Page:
On 4 February 2015, school friends Maxwell Morton and Ryan Mangan, both 16-years-old, were fooling around with a handgun in Ryan’s bedroom in the city of Jeannette, Pennsylvania. Maxwell claims he didn’t know it was loaded when he pointed it at his friend and pulled the trigger. The shot hit Ryan in the face just under his left eye causing severe injuries. What Maxwell Morton did next has shocked many and resulted in him being convicted of murder and imprisoned for up to 30 years.


Maxwell Morton

Two teenage boys who had met recently at their school and enjoyed hanging out together, had their lives changed irreversibly in a split second. They were in Ryan’s home on their own on that evening with Ryan’s mother Rebecca Murtland out at work. After the gun fired, Maxwell Morton used his mobile phone to take a selfie, a close-up photo of himself inside Ryan’s bedroom. A photo taken at an angle to ensure behind a smiling Morton was Ryan Mangan, bloodied and shot with his life ebbing away. Morton then left Ryan’s home taking the gun with him and returned to his own house a short distance away. He did not call an ambulance or request assistance in any way for his injured friend.

Ryan Mangan died alone in his bedroom where his mother found his body when she returned from work some hours later. Medical experts confirmed during Morton’s trial that if he had called for help after the shooting, there is a good chance Ryan could have been saved.


16-year-old Ryan Mangan

Once at home Maxwell Morton logged into his online gaming and began playing video games. A teenager in Wisconsin was playing online with him when Morton bragged about shooting Ryan, according to the testimony he gave in court, something the teenager didn’t believe until Maxwell sent him a news article about the shooting and Ryan’s death along with a link to the selfie he took which he sent via the social media platform Snapchat.

The teenager, horrified at what he had just seen, took a screenshot of the image before it was auto-deleted by Snapchat, and showed his mother who contacted police in Pennsylvania and told them ‘you probably won’t believe this, but we have a Snapchat of the murder’, reports the Toronto Sun.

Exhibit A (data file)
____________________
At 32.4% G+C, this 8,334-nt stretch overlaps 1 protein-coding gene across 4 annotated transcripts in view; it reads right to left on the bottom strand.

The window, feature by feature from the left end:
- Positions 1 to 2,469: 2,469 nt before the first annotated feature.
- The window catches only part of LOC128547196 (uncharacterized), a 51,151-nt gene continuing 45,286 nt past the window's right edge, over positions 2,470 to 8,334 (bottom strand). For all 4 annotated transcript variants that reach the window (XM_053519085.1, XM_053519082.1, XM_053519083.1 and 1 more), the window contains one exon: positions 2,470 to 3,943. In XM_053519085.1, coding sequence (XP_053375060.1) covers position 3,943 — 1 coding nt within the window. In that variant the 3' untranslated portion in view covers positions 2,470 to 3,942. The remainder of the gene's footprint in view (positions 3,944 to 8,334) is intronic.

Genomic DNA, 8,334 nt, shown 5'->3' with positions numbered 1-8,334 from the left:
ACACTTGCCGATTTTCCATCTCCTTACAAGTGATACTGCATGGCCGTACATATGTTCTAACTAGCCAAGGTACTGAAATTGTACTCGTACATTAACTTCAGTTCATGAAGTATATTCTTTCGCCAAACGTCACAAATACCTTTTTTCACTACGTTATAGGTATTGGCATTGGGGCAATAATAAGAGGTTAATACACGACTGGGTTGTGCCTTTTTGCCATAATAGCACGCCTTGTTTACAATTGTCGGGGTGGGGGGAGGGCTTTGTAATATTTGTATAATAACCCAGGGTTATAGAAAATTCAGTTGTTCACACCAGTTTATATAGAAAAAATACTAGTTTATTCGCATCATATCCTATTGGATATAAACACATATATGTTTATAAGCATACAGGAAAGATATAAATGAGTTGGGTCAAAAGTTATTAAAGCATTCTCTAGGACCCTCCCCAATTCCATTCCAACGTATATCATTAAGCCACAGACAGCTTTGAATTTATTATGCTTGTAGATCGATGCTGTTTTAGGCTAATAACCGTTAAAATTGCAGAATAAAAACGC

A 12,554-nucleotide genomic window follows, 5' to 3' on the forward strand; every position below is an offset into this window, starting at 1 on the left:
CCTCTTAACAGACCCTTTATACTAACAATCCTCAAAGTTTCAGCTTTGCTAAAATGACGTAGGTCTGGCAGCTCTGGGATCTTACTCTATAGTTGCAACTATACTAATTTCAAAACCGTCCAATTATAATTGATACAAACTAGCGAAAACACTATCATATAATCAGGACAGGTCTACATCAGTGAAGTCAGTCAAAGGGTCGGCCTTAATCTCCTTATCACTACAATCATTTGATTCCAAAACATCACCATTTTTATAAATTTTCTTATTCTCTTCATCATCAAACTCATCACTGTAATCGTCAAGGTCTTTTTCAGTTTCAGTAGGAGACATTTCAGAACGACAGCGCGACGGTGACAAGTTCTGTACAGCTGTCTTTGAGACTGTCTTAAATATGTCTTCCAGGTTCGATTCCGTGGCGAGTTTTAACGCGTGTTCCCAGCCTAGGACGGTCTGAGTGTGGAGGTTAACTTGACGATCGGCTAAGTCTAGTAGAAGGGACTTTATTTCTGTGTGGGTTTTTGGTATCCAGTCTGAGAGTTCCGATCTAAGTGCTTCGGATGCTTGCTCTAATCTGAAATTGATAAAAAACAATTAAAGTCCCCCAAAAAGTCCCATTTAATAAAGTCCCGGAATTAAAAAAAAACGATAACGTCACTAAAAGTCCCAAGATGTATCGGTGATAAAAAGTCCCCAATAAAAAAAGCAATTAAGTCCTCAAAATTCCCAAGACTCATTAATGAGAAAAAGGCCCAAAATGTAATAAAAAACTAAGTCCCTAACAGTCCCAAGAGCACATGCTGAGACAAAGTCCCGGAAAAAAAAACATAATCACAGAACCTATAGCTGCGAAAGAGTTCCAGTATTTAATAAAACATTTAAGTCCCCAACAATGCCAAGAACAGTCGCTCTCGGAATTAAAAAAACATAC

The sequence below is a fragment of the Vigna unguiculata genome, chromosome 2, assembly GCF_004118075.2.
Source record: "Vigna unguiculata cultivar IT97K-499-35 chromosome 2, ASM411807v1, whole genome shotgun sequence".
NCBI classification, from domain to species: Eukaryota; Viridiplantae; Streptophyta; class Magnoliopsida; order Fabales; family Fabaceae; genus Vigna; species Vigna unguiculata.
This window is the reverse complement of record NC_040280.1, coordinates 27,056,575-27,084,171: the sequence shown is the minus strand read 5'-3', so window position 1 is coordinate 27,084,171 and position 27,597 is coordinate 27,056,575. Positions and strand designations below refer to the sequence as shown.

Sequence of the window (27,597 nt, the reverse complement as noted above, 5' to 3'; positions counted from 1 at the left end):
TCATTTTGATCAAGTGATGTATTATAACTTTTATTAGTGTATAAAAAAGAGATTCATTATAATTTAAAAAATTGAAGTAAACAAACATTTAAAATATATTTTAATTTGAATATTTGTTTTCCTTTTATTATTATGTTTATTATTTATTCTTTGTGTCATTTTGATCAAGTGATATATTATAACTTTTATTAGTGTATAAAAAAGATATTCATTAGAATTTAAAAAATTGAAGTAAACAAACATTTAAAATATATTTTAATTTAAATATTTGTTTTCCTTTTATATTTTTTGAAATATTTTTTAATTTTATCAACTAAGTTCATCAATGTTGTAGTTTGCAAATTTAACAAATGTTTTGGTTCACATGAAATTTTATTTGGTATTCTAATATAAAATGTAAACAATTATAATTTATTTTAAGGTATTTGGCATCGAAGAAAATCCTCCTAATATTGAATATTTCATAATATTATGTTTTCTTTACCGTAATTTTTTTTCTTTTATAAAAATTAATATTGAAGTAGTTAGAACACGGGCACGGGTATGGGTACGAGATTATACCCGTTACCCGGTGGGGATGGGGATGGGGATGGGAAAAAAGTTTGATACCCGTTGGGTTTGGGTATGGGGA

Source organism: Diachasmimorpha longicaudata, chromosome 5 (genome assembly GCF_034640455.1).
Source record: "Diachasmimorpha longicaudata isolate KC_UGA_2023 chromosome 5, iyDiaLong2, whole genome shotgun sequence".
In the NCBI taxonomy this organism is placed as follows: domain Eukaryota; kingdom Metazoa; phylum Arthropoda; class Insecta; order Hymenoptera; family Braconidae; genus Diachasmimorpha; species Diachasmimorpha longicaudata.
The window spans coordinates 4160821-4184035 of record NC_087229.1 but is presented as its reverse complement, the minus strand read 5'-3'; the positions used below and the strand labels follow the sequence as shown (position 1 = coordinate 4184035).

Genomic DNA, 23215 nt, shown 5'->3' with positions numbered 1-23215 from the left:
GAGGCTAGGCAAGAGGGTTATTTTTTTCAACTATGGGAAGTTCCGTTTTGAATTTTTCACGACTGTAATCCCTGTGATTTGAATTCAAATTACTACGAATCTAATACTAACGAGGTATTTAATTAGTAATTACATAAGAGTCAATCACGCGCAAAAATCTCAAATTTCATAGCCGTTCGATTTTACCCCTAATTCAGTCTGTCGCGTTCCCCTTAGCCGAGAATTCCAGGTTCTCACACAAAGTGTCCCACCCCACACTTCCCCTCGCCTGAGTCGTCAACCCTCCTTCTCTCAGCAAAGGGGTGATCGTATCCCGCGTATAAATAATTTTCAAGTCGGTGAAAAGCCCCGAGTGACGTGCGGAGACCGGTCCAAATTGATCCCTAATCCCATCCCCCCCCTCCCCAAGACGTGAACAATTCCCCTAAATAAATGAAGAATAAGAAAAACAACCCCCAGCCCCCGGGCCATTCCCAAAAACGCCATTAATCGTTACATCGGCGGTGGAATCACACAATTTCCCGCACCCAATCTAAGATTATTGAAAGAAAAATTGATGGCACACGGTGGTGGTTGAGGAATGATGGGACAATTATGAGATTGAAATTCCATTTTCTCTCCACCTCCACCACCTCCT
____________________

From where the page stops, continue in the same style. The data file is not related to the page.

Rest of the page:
Maxwell Morton was arrested at his home near Pittsburgh, Pennsylvania and charged with murder. The 9mm handgun he used to shoot Ryan was found hidden inside his home. After his arrest, the decision was made to try him as an adult due to the seriousness of his crime and both the prosecution team and Ryan’s parents were pushing for a conviction of first-degree murder.

Maxwell Morton arrest

Maxwell Morton being led to his preliminary hearing in April 2015.

Morton went on trial in February 2017, two years after the shooting. At Westmoreland County Court in Greensburg, the judge ruled that the selfie he took showing himself and a seriously injured Ryan in the background just minutes after the shooting was admissible evidence and should be shown to the jury. The defence was hoping to exclude this photograph, concerned that if members of the jury saw it, it would create an ‘emotional bias’, potentially influencing their final verdict.

Pat Thomassey, Morton’s defence attorney gave his version of events to the court. He said the shooting was an accident and Morton panicked after the gun went off and Ryan was shot. He took the selfie, the court was told, to record what had happened and had taken the gun with him as he intended to kill himself. During his trial, the police detectives from Westmoreland County Police who interviewed Maxwell Morton, told the court that when Morton ‘described pulling the trigger, he had a little smirk on his face’, according to NY Daily News.